The others face eminent domain action by MDHA, which would potentially be a court-ordered relocation of the businesses at a price tag dictated by the agency.
MDHA Development Director Joe Cain said Thursday the agency "continues to negotiate" with the remaining businesses, and it would use eminent domain "only if necessary" to meet a January 1, 2010 deadline.
The deadline is important because it would keep the project on a timeline to be completed by 2013. That is as long as Nashville Mayor Karl Dean receives funding approval later this fall from the Metro Council.
Earlier this year, the Council appropriated $75 million for MDHA to relocate the 14 businesses in the "footprint" of the proposed convention.
The individual relocation packages that MDHA is offering includes property price, demolition, utility removal, environmental cleanup and other costs associated with moving.
The so-called "footprint" of the Music City Center is a downtown area rectangle, south of Broadway, behind the Sommet Center.
It borders Demonbreun on the north, Franklin and Shirley streets to the south, 8th Avenue to the west and 5th Avenue to the east.
One of the businesses facing relocation is teen recreation center Rocketown.
"We really want to stay in the downtown area, I think that is an essential element of who we are," Rocketown's executive director ReGina Newkirk told News 2 Thursday.
She said the board is "still negotiating" with MDHA to move out of the way for the convention center.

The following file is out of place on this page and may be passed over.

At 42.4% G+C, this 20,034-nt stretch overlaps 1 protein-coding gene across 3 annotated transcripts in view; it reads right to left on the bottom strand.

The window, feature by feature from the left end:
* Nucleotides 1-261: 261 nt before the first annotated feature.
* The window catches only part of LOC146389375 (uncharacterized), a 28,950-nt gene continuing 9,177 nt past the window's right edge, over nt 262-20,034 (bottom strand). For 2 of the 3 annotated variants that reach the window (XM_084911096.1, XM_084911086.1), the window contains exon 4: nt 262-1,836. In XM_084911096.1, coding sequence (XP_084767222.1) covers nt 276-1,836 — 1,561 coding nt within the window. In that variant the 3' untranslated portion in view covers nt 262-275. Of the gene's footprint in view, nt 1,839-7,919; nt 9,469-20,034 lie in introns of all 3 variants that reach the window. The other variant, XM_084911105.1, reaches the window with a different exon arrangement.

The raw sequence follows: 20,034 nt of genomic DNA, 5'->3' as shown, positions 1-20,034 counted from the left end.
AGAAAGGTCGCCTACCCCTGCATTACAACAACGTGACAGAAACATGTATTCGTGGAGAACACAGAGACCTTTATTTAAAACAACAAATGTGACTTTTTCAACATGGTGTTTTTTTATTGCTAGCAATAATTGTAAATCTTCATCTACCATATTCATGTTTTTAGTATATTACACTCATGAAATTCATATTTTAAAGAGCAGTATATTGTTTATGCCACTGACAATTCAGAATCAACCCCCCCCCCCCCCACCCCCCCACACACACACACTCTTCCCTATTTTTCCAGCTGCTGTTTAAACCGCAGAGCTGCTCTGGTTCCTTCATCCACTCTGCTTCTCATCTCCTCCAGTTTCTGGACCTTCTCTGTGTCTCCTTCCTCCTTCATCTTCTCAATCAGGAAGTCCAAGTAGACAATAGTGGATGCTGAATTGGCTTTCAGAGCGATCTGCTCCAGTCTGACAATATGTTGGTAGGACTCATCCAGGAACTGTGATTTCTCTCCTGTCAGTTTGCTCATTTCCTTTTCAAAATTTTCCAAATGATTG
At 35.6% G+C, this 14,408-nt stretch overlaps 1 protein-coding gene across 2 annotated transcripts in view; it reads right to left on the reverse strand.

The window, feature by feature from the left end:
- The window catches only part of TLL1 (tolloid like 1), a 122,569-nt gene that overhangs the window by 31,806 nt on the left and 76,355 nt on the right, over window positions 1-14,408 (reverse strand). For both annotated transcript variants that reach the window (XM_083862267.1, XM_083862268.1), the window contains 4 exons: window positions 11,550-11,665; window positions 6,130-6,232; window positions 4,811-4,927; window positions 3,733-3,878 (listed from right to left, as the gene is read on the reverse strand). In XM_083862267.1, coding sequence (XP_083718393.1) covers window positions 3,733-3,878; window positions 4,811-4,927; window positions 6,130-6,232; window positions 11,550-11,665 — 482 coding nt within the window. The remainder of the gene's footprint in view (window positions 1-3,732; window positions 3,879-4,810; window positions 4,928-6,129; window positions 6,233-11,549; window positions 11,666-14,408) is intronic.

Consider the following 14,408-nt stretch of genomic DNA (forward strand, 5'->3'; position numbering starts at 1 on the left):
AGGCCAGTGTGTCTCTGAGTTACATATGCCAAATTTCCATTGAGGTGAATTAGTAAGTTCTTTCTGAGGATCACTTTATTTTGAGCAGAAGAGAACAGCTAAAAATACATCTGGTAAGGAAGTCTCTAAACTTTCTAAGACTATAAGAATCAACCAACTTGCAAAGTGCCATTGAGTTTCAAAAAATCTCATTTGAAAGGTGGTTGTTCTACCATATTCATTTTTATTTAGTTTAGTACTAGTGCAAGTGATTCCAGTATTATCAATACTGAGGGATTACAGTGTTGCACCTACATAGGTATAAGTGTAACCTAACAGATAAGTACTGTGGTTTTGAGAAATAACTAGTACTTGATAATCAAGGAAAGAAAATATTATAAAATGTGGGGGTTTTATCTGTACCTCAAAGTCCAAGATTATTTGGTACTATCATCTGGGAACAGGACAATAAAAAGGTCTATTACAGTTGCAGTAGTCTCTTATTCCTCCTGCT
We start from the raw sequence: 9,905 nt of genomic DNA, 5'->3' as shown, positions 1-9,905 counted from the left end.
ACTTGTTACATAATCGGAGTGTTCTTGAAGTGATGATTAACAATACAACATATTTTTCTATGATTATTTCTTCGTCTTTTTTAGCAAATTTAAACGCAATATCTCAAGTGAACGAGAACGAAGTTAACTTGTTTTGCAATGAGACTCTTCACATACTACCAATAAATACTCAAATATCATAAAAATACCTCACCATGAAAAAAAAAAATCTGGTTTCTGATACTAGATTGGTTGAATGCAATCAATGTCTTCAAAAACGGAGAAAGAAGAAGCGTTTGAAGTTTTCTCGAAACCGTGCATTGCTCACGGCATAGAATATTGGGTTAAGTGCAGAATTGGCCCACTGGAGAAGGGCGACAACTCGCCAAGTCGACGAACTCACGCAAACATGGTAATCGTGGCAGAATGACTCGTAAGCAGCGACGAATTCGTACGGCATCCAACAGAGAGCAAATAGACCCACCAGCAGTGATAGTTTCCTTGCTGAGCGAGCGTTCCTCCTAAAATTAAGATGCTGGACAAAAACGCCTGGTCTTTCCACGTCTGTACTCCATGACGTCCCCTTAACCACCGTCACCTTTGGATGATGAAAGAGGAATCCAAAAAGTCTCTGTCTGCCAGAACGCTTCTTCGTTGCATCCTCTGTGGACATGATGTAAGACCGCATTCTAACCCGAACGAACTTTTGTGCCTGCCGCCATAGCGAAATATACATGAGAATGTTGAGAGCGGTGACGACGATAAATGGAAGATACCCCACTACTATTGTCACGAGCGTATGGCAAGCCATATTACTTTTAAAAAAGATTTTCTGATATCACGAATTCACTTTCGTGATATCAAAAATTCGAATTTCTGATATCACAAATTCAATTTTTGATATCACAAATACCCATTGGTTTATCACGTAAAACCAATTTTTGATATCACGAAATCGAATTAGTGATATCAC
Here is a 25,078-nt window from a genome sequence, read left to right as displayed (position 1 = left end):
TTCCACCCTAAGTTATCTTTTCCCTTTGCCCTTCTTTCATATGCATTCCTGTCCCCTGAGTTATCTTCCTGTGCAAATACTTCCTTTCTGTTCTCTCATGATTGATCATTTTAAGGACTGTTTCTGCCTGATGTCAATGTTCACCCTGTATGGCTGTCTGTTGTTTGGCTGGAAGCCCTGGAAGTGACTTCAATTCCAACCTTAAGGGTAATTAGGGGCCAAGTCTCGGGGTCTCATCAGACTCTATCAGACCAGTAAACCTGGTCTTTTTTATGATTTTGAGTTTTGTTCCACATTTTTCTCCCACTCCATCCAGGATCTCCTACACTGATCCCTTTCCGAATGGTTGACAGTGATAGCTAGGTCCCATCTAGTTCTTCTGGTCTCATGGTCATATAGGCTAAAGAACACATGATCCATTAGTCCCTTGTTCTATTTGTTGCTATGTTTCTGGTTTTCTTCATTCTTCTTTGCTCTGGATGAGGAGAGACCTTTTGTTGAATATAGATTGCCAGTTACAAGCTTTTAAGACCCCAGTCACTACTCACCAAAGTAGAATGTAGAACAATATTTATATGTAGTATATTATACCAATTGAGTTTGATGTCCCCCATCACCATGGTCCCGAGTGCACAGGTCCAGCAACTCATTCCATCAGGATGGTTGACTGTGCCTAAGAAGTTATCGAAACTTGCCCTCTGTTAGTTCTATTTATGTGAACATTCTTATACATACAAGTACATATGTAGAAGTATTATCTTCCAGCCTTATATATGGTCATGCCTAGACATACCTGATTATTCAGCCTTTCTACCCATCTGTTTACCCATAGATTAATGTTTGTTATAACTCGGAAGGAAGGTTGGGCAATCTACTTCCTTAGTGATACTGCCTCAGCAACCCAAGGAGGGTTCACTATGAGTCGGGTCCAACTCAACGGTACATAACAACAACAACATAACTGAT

"We are certainly supportive of that but we also want to be sure our needs are met, and more importantly kids have a place to go," said Newkirk.
Not so diplomatic is Metro Councilman Michael Craddock.
"I don't know what I can do as a councilman except be absolutely disgusted at the process," he said while walking in front of the Musicians Hall of Fame and Museum, another one of the 14 businesses that would be relocated.
"These are hardworking, taxpaying business people and we are going to seek to take their property and that's not right, it's not the American way," he added with a wave of the hand at the area affected.
Craddock has long been an outspoken critic of the project, which is likely to depend on a tourist hotel-motel tax to pay for the $600 million center.
Mayor Dean is still grappling with a second element of the project, a 1,000-room hotel attached to the center.
He considers it "vital" to the success of the convention center but has not yet determined the hotel's financing.
Together, the convention center and hotel approach a $1 billion price tag.